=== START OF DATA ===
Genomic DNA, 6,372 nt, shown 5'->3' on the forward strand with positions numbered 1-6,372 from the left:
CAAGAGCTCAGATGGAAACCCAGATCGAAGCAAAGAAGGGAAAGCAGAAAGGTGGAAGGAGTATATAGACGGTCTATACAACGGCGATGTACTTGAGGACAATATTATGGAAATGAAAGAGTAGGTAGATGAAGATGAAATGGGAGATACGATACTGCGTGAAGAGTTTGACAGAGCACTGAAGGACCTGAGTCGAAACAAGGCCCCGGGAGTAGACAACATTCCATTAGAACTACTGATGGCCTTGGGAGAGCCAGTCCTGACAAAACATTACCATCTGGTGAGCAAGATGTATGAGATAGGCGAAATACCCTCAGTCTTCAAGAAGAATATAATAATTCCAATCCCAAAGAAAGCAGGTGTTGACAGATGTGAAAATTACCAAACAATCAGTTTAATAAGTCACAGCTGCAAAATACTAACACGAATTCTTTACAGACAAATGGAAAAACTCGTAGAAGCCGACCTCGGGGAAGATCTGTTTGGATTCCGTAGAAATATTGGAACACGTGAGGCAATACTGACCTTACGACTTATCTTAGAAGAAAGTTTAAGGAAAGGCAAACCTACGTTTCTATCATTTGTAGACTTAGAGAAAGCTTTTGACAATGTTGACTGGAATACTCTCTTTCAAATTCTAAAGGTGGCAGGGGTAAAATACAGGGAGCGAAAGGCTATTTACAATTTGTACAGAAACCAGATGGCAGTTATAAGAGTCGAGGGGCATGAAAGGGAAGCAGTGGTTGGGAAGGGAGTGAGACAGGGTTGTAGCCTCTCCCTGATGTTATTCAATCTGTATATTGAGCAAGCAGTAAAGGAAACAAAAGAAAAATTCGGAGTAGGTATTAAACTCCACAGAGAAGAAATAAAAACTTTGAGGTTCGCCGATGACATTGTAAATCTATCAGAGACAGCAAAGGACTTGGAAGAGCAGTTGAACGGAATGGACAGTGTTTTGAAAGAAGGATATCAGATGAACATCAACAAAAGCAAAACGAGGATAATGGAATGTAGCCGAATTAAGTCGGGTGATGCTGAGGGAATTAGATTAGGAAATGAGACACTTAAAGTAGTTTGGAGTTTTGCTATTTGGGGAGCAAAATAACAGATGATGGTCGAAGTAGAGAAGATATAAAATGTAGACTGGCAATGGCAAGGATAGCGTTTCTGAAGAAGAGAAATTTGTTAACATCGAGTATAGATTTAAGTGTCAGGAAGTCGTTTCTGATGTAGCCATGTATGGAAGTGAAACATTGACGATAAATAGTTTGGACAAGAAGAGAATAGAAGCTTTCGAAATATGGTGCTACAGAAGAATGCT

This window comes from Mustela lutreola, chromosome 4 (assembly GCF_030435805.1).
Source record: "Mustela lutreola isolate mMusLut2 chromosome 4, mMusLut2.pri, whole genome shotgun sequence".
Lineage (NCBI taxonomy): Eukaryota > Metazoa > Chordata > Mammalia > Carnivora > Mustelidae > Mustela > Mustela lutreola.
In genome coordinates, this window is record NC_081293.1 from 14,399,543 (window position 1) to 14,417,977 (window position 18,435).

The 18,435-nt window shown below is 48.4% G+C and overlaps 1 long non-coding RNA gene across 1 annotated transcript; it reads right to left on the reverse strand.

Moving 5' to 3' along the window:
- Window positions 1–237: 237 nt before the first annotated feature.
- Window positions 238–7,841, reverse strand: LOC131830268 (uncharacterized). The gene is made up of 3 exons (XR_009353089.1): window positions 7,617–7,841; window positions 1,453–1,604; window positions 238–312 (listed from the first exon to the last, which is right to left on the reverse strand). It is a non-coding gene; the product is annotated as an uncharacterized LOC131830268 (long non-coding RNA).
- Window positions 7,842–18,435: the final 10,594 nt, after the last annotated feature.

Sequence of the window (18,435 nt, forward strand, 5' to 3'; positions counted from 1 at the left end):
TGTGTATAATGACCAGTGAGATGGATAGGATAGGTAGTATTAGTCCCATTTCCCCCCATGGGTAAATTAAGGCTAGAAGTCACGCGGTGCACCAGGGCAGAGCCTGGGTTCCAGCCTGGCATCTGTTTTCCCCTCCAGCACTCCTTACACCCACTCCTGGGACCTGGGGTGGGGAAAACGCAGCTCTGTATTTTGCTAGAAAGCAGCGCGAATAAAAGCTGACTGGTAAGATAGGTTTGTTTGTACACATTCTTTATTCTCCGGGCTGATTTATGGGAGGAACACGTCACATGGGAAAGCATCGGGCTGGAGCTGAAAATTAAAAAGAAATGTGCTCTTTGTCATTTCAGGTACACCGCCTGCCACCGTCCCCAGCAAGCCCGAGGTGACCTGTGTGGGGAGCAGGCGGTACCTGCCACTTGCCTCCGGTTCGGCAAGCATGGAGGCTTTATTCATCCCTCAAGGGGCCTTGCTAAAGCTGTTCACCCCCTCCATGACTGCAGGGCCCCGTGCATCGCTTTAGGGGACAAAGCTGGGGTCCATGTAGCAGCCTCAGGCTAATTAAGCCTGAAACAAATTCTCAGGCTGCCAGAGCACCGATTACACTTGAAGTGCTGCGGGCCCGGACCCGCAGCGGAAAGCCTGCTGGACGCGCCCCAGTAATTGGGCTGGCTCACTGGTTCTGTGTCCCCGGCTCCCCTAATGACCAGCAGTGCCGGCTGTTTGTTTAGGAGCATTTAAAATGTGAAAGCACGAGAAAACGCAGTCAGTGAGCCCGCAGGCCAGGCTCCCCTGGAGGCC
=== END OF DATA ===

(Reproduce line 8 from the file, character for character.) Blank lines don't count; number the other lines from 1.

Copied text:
Moving 5' to 3' along the window: